The Difference Between Innovation and Gimmicks


Inertia is a property of matter.
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This article will go through what characterizes innovative sets and gimmicky ones and will give a few examples of each, emphasizing how newer players can tell the difference and avoid gimmicks when creating their own sets.

  • In nearly every tier's viability rankings, Next Best Thing thread, and Counter That Threat! competition, you can find supporters of a certain set or Pokemon claiming that it's "innovative" and "novel" while its opponents deride it as "gimmicky" and "outclassed"
  • So who's right? Sometimes, both sides: the division between creative and gimmicky can be a fine line.
  • In this article, I'll attempt to explain what differentiates creative sets from gimmicky ones and how you can avoid making outclassed sets when trying to innovate
Creative or Gimmicky?
  • Basically, creative sets use an uncommon or nonstandard item, ability, EV spread, or move that proves consistently useful in high-level play. The opportunity cost of using a creative set as opposed to a standard set should be outweighed by its surprise value and the utility it provides.
  • The key words here are "nonstandard" and "useful". For example, a Bisharp with Inner Focus or Pressure would not be both useful and nonstandard because Defiant is a much more useful ability in pretty much every situation, relegating non-Defiant Bisharp to the "gimmick" label. The opportunity cost of using Inner Focus or Pressure is huge, and even though those abilities' surprise value is high, the utility they provide is almost nonexistent.
  • Another example of a gimmick set is Fake Out + Last Resort on almost every Pokemon. This strategy, if you can even call it that, is stopped cold by Ghost-, Steel-, and Rock-types and exceptionally bulky Pokemon and is outclassed by every other set your Pokemon can use.
  • On the other hand, the move Sucker Punch takes advantage of Defiant boosts and provides a way for Bisharp to circumvent its low Speed and hit faster foes. However, Sucker Punch Bisharp is run by most people and described in detail in the Smogon analysis, so while it is definitely effective, it's not very creative. When I refer to "standard" sets, I'm talking about this type of move.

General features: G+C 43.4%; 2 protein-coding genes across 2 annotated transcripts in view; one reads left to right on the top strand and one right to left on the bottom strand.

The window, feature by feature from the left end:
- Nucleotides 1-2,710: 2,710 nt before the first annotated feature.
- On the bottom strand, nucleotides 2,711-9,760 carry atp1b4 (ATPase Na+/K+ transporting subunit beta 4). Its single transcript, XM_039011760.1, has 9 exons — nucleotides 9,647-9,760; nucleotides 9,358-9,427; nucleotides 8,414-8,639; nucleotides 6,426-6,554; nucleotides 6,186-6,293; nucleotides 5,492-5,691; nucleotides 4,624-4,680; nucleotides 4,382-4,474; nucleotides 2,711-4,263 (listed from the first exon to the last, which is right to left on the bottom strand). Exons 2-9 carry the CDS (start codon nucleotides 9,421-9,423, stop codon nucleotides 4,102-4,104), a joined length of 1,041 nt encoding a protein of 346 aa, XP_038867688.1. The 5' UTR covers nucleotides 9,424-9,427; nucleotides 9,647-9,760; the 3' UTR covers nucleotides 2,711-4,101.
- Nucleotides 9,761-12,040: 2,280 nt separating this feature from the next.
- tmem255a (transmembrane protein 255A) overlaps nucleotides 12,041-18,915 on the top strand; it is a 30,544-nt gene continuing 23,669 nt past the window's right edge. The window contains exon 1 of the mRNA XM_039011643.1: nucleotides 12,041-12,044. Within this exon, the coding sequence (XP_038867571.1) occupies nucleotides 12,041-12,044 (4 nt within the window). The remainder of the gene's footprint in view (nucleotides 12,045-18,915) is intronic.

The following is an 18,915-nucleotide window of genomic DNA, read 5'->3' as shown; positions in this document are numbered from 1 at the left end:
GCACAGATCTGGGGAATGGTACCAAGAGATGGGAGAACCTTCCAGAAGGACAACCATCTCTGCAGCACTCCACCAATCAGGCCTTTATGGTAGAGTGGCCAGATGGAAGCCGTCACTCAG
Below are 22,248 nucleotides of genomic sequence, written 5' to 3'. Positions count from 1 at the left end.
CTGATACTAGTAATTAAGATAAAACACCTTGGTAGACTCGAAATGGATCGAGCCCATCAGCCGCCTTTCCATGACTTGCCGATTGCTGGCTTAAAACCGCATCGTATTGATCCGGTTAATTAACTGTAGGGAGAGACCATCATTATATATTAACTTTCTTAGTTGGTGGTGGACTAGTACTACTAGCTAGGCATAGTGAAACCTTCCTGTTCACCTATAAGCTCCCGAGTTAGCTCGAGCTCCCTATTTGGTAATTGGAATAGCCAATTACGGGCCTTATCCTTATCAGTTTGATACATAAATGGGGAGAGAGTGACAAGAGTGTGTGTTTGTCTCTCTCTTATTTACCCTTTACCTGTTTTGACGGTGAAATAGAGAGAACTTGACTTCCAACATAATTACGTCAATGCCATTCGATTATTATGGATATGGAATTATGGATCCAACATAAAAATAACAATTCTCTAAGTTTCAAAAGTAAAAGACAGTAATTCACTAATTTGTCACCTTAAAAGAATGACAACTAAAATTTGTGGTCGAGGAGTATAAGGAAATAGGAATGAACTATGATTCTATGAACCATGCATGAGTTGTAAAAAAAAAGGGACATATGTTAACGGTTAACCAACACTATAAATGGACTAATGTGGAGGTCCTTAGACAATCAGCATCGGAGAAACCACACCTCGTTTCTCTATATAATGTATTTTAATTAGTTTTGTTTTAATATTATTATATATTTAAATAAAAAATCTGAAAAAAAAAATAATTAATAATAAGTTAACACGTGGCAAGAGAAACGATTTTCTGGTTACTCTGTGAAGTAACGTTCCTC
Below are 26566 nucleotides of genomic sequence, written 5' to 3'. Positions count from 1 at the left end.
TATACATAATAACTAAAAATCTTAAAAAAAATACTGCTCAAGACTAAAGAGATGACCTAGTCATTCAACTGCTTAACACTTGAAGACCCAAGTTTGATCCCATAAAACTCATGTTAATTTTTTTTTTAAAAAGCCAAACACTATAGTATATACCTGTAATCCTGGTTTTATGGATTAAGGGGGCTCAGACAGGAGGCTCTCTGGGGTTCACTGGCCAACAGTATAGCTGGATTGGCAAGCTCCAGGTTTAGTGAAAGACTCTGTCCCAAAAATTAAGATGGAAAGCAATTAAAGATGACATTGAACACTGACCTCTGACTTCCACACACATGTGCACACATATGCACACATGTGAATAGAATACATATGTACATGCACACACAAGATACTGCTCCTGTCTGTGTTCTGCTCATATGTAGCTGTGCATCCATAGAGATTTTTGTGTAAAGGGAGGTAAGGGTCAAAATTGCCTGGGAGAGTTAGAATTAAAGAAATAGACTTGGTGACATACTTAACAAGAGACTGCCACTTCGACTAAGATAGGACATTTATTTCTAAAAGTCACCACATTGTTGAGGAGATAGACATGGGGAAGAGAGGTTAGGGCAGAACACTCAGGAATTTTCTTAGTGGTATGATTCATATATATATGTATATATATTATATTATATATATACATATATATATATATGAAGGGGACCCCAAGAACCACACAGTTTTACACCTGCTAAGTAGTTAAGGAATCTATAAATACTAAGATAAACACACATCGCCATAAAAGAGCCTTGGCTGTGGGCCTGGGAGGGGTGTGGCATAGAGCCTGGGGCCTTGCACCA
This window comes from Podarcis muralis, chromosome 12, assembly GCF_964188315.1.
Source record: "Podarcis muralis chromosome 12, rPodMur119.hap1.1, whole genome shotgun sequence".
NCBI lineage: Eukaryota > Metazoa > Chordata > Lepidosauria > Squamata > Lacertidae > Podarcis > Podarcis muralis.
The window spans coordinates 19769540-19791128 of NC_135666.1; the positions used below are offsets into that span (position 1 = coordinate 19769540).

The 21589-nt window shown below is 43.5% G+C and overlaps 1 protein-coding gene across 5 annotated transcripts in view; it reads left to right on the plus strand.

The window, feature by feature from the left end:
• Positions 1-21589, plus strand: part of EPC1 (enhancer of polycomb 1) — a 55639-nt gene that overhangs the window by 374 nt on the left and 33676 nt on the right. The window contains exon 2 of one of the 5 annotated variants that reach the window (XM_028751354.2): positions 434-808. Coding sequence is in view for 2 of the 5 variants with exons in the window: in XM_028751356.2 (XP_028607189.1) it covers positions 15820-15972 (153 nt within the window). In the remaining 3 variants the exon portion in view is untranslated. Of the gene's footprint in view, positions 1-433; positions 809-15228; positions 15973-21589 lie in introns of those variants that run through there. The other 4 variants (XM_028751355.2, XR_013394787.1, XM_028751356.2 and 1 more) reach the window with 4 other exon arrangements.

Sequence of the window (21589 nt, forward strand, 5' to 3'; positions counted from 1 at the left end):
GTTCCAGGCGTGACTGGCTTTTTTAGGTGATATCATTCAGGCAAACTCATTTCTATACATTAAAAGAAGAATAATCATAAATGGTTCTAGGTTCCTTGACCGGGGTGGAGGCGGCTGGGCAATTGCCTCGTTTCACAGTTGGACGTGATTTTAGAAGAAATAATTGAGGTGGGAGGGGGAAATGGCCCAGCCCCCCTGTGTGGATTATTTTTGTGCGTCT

• In contrast, a creative Bisharp set would be one that uses Taunt, which allows Bisharp to stallbreak more easily, which it can't do as effectively otherwise. While Taunt Bisharp might miss the move that was replaced by Taunt, it is still a good example of a nonstandard but useful set with some surprise value and utility.
  • Additionally, if creative sets are effective enough, more people will start to use them, so they will become more standard. Some of the most successful and iconic sets today were created by people who thought a little outside the box.
  • Every Pokemon has endless possibilities for sets thanks to the nature of movepools, items, and EVs, but don't forget to sit back and think about what types of foes your newest innovation can actually beat.
  • A good way to find a starting point when creating sets is the Other Options section of the Pokemon's Smogon analysis, which lists options that aren't moves on the main set but could viably replace them.
  • If your set flops against common foes, it's probably a gimmick, but don't let that discourage you, and learn from your mistakes: maybe your next creation will be the diamond in the rough.

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